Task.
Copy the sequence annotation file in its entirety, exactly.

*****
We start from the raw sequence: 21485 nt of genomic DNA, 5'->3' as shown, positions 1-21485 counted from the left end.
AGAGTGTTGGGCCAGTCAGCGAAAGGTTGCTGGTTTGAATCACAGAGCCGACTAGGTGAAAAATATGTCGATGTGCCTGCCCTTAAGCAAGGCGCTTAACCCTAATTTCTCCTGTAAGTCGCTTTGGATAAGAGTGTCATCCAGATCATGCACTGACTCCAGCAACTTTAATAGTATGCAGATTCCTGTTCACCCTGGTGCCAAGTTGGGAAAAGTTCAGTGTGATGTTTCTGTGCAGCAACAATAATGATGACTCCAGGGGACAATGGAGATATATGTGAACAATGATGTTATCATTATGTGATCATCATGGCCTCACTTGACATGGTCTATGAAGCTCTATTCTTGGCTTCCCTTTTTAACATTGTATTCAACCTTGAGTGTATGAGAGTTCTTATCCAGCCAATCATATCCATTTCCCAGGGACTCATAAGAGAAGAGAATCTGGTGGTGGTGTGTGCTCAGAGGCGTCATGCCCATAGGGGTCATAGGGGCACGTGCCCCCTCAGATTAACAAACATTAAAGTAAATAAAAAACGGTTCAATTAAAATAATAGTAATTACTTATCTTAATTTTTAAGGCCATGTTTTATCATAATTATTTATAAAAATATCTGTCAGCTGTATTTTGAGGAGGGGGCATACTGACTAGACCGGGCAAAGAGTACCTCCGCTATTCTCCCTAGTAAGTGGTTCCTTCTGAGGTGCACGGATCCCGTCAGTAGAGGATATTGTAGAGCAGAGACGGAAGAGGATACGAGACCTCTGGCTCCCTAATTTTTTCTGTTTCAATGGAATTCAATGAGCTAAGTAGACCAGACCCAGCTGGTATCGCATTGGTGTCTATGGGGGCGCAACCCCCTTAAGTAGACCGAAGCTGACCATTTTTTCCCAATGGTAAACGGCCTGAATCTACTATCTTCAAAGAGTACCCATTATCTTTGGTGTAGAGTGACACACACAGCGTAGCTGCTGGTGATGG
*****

We start from the raw sequence: 21485 nt of genomic DNA, 5'->3' as shown, positions 1-21485 counted from the left end.
AGAGTGTTGGGCCAGTCAGCGAAAGGTTGCTGGTTTGAATCACAGAGCCGACTAGGTGAAAAATATGTCGATGTGCCTGCCCTTAAGCAAGGCGCTTAACCCTAATTTCTCCTGTAAGTCGCTTTGGATAAGAGTGTCATCCAGATCATGCACTGACTCCAGCAACTTTAATAGTATGCAGATTCCTGTTCACCCTGGTGCCAAGTTGGGAAAAGTTCAGTGTGATGTTTCTGTGCAGCAACAATAATGATGACTCCAGGGGACAATGGAGATATATGTGAACAATGATGTTATCATTATGTGATCATCATGGCCTCACTTGACATGGTCTATGAAGCTCTATTCTTGGCTTCCCTTTTTAACATTGTATTCAACCTTGAGTGTATGAGAGTTCTTATCCAGCCAATCATATCCATTTCCCAGGGACTCATAAGAGAAGAGAATCTGGTGGTGGTGTGTGCTCAGAGGCGTCATGCCCATAGGGGTCATAGGGGCACGTGCCCCCTCAGATTAACAAACATTAAAGTAAATAAAAAACGGTTCAATTAAAATAATAGTAATTACTTATCTTAATTTTTAAGGCCATGTTTTATCATAATTATTTATAAAAATATCTGTCAGCTGTATTTTGAGGAGGGGGCATACTGACTAGACCGGGCAAAGAGTACCTCCGCTATTCTCCCTAGTAAGTGGTTCCTTCTGAGGTGCACGGATCCCGTCAGTAGAGGATATTGTAGAGCAGAGACGGAAGAGGATACGAGACCTCTGGCTCCCTAATTTTTTCTGTTTCAATGGAATTCAATGAGCTAAGTAGACCAGACCCAGCTGGTATCGCATTGGTGTCTATGGGGGCGCAACCCCCTTAAGTAGACCGAAGCTGACCATTTTTTCCCAATGGTAAACGGCCTGAATCTACTATCTTCAAAGAGTACCCATTATCTTTGGTGTAGAGTGACACACACAGCGTAGCTGCTGGTGATGG